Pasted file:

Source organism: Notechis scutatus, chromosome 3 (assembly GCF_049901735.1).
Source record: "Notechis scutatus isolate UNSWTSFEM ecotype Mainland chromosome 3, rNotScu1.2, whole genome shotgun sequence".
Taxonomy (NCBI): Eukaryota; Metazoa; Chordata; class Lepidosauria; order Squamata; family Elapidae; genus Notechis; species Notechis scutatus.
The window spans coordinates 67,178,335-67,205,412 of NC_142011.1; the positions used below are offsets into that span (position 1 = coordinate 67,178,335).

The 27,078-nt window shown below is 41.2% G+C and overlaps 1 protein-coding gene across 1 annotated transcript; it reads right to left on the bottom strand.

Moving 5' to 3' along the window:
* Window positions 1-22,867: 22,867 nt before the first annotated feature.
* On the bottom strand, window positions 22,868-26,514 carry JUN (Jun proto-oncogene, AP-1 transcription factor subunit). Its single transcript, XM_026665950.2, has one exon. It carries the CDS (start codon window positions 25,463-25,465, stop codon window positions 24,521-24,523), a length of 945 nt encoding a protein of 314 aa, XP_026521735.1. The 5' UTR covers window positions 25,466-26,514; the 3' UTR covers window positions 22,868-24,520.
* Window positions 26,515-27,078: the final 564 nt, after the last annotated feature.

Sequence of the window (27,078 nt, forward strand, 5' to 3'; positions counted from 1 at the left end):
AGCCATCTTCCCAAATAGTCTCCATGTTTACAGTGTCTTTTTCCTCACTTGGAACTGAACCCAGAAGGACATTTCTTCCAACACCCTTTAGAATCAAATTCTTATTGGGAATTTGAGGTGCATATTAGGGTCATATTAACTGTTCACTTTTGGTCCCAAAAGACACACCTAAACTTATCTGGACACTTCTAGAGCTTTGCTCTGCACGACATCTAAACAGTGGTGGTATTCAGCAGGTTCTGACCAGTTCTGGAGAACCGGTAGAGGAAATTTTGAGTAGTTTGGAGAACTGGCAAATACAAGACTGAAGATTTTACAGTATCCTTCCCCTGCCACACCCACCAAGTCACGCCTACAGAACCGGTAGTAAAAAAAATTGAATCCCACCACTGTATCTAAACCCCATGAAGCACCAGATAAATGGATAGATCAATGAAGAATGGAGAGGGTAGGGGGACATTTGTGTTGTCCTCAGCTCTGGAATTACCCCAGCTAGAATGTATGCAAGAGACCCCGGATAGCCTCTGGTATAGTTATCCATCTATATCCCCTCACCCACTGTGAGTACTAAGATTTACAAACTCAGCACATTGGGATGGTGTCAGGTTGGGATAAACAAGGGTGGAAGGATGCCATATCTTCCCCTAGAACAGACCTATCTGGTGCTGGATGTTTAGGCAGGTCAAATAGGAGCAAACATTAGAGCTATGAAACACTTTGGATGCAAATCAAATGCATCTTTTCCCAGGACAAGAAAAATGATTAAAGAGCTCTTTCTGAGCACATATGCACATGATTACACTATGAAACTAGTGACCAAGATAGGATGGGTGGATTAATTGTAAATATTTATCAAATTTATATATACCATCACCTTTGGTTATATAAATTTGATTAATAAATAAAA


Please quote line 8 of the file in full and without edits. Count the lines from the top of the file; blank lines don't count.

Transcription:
* On the bottom strand, window positions 22,868-26,514 carry JUN (Jun proto-oncogene, AP-1 transcription factor subunit). Its single transcript, XM_026665950.2, has one exon. It carries the CDS (start codon window positions 25,463-25,465, stop codon window positions 24,521-24,523), a length of 945 nt encoding a protein of 314 aa, XP_026521735.1. The 5' UTR covers window positions 25,466-26,514; the 3' UTR covers window positions 22,868-24,520.